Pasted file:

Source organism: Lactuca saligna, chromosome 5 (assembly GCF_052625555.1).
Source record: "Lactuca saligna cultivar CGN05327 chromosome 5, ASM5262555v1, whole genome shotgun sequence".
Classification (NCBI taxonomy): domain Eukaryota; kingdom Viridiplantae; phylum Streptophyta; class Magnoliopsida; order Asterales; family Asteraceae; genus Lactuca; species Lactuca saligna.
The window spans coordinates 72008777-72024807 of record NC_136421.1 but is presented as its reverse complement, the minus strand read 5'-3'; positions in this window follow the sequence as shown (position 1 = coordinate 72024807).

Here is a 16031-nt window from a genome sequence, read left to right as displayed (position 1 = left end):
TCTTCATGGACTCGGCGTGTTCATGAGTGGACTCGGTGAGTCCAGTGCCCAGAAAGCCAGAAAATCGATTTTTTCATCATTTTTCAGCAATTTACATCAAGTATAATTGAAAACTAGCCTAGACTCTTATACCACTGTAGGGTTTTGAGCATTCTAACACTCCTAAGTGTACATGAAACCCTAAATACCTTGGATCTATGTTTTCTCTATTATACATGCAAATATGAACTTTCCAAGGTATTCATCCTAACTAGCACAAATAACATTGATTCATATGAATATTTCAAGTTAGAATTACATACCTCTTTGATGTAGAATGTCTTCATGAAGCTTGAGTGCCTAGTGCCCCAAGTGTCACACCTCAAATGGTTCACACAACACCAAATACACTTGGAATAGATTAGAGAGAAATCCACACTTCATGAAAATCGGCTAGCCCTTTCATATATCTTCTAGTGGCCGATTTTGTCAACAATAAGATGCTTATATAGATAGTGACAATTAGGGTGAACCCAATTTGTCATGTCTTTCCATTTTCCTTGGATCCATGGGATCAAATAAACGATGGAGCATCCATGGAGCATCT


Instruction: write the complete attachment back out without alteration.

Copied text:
Source organism: Lactuca saligna, chromosome 5 (assembly GCF_052625555.1).
Source record: "Lactuca saligna cultivar CGN05327 chromosome 5, ASM5262555v1, whole genome shotgun sequence".
Classification (NCBI taxonomy): domain Eukaryota; kingdom Viridiplantae; phylum Streptophyta; class Magnoliopsida; order Asterales; family Asteraceae; genus Lactuca; species Lactuca saligna.
The window spans coordinates 72008777-72024807 of record NC_136421.1 but is presented as its reverse complement, the minus strand read 5'-3'; positions in this window follow the sequence as shown (position 1 = coordinate 72024807).

Here is a 16031-nt window from a genome sequence, read left to right as displayed (position 1 = left end):
TCTTCATGGACTCGGCGTGTTCATGAGTGGACTCGGTGAGTCCAGTGCCCAGAAAGCCAGAAAATCGATTTTTTCATCATTTTTCAGCAATTTACATCAAGTATAATTGAAAACTAGCCTAGACTCTTATACCACTGTAGGGTTTTGAGCATTCTAACACTCCTAAGTGTACATGAAACCCTAAATACCTTGGATCTATGTTTTCTCTATTATACATGCAAATATGAACTTTCCAAGGTATTCATCCTAACTAGCACAAATAACATTGATTCATATGAATATTTCAAGTTAGAATTACATACCTCTTTGATGTAGAATGTCTTCATGAAGCTTGAGTGCCTAGTGCCCCAAGTGTCACACCTCAAATGGTTCACACAACACCAAATACACTTGGAATAGATTAGAGAGAAATCCACACTTCATGAAAATCGGCTAGCCCTTTCATATATCTTCTAGTGGCCGATTTTGTCAACAATAAGATGCTTATATAGATAGTGACAATTAGGGTGAACCCAATTTGTCATGTCTTTCCATTTTCCTTGGATCCATGGGATCAAATAAACGATGGAGCATCCATGGAGCATCT